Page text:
Treasures: Plenty of money in beastie boys
Published 19/02/2016 | 02:30
I've lost my heart to an ugly bird. My new friend is the size of a small parrot with a head like a crow, a knowing leer and a twinkle in its eye.
Made by the Martin Brothers of London in 1895, the bird is a ceramic tobacco jar with a removable head. It will go under the hammer as part of Adam's auction of Fine Period Interiors this Sunday, where it's estimated to sell for between €15,000 and €25,000. That's a lot of money for an ugly bird.
The work of the Martin Brothers is famously, expensively grotesque. It's also pretty rare in Ireland. Because I'd never seen one of their ceramic birds first hand, I was unprepared for how much I liked it. Underneath the ugliness lies a complexity of human characteristics, exquisitely modelled and sympathetically observed. This is a very engaging fowl.
The story of the Martin Brothers could have come straight out of a novel by Charles Dickens. The eldest brother was Robert Wallace Martin, known as Wallace. He was the genius responsible for modelling the birds.
Wallace had trained as a stone carver, and later as a sculptor, and you can see the influence of Gothic gargoyles in his work.
Their studio was founded in Fulham in 1873. It was an eccentric undertaking, even by Victorian standards.
Wallace's brother Walter fired the kiln, Edwin decorated the work, and the youngest brother Charles chaotically ran the shop.
They never had enough money. Their work was salt-fired, a hair-raising process completed twice a year, involving stress and the burning of furniture. It has been said that the best pieces were hidden under the floorboard shop by Charles, who thought them too good to sell. Charles lost his fragile sanity after their shop burnt down by accident, with much loss of stock. He was committed to an asylum in 1909.
The remaining brothers were not quite fit for the real world either. They were "reluctant to part with the treasures they have made; they are jealous of other ownership even after they are convinced of its worthiness", wrote the British author Holbrook Jackson in 1912.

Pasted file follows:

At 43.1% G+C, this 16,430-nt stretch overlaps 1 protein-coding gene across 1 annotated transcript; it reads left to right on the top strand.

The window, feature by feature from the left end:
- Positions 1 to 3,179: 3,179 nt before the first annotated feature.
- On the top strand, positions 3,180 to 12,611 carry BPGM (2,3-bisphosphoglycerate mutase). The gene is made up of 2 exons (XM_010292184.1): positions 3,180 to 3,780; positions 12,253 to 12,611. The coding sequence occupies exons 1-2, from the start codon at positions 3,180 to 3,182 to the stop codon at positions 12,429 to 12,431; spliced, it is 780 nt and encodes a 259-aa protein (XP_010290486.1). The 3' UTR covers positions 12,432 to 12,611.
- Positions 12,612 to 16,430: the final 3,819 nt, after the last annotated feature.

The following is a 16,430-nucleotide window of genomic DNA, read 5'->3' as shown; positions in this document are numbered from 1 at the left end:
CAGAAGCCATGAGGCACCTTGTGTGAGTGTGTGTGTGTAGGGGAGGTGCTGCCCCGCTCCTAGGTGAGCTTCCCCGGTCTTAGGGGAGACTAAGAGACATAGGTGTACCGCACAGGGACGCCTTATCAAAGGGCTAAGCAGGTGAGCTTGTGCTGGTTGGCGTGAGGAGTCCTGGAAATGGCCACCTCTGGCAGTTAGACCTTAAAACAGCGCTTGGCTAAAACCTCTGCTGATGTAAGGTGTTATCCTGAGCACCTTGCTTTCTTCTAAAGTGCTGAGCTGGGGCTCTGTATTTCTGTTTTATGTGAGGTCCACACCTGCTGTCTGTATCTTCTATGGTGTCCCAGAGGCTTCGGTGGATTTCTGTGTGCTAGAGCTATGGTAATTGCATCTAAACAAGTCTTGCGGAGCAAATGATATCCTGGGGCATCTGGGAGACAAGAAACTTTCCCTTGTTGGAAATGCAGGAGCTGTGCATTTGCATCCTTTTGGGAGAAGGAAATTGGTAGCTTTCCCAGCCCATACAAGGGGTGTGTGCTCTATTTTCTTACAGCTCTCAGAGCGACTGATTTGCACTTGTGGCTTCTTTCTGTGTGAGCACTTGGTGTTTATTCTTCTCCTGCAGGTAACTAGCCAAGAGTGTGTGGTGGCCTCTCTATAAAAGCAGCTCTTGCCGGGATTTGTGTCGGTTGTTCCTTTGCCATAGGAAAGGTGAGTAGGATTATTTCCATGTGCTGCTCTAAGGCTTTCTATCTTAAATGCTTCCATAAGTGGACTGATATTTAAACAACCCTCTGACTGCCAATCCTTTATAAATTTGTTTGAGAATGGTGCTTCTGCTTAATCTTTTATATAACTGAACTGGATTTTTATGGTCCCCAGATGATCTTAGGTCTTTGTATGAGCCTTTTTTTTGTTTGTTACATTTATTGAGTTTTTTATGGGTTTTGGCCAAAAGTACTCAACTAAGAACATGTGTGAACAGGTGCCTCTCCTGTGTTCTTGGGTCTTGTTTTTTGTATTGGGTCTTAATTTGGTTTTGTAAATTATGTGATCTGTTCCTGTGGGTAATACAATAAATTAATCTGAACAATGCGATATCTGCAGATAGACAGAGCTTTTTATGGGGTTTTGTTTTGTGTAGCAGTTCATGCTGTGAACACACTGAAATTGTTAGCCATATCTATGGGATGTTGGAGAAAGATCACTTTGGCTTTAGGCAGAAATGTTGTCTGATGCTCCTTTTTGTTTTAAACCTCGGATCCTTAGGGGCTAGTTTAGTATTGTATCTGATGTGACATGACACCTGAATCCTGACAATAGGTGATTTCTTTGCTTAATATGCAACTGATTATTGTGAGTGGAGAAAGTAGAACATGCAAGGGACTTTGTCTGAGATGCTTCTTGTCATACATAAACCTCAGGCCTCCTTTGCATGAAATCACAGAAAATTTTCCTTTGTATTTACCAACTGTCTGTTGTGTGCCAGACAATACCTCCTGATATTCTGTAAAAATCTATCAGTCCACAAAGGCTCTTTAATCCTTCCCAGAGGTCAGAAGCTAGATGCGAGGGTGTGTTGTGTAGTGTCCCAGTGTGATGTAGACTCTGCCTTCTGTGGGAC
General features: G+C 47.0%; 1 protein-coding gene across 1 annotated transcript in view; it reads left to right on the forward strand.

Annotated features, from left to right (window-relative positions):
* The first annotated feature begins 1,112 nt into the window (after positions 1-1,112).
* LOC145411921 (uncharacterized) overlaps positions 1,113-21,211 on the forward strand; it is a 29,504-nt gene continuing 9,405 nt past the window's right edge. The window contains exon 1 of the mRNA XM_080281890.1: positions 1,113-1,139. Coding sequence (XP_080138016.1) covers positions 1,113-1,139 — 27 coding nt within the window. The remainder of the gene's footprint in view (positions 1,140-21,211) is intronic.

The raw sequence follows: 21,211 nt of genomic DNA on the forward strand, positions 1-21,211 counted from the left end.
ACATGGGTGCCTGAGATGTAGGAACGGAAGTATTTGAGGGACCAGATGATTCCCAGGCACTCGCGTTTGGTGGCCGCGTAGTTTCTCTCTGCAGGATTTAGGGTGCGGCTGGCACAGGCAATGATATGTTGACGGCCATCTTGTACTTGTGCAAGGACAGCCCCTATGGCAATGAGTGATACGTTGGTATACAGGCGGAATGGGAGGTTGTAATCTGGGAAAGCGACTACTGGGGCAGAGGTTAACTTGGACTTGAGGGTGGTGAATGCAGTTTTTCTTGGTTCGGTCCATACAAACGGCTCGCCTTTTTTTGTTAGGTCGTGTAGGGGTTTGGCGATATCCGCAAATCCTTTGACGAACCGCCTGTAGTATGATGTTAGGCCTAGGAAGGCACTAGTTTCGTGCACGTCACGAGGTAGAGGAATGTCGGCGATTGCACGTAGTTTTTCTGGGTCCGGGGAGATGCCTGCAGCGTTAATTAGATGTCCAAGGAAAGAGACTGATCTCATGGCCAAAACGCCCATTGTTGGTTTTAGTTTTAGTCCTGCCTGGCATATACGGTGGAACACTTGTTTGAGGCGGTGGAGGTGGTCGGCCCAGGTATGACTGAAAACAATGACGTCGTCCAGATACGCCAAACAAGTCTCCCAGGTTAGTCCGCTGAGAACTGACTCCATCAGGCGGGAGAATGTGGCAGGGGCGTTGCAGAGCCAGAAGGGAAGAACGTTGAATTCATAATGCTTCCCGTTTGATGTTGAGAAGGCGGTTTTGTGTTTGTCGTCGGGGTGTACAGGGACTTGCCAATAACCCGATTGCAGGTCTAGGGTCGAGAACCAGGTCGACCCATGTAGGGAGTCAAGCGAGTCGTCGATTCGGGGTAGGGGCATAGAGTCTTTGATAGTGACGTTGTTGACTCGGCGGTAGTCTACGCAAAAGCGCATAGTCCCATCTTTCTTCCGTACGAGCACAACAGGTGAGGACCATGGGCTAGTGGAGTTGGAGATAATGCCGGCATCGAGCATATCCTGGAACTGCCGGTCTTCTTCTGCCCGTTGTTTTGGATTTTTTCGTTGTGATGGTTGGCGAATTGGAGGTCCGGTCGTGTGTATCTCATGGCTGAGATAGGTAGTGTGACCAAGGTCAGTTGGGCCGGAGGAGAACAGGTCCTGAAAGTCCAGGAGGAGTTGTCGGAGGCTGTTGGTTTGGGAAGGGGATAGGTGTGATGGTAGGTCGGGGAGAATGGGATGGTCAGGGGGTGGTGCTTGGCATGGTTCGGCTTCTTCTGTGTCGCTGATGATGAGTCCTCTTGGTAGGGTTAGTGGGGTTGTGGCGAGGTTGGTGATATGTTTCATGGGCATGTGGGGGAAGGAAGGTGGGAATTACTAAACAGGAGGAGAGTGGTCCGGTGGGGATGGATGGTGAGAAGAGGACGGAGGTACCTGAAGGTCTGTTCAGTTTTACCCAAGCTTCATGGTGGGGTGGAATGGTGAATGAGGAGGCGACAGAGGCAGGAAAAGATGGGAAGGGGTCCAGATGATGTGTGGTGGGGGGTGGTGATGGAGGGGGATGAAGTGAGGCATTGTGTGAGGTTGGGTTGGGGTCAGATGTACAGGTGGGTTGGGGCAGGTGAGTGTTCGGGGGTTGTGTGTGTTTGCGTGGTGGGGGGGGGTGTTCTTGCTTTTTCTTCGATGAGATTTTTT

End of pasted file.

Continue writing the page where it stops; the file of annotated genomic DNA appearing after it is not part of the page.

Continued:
From the outset, work by the Martin Brothers was collectible with early enthusiasts including Edward Burne-Jones, Dante Gabriel Rosetti, and Queen Victoria. Wallace, having lived hand-to-mouth for most of his life, wept to see one of his pieces sell for £50 in Sotheby's in 1921.
The Martin Brothers did not only make birds, although these have always been the most coveted of their pieces. They also made gargoyles, spoon warmers (insert the spoon into the gaping mouth of a beastie), and both decorated and plain pots.
Now, their work is extremely valuable. Last December, a bird jar and cover by the Martin Brothers sold at Phillips auction in New York for $233,000 (€206,825). The bird was modelled as a caricature of the Victorian politician Benjamin Disraeli. A "grotesque and smiling armadillo" sold at the same auction for $143,000 (€126,953) and a "bandersnatch" spoon warmer for $106,250 (€94,314).
Several lesser birds from the same workshop sold in the range of €50,000 apiece. Not all pieces by the Martin Brothers, though, command such high prices. A plain gourd-shaped pot can sell for less than €500.
And as I said earlier, sadly the work of the Martin Brothers is rarely seen in Ireland. "Ceramics tend not to travel too far from the place where they are made," says Peter Francis, an antique dealer with an expertise in Irish ceramics. "In 30 years of dealing I've only seen four pieces of Martinware." One of these was a small vase decorated with incised blue birds.
The bird currently on sale at Adam's is a rare migrant and came to Ireland as part of a 1950s inheritance from a London relative.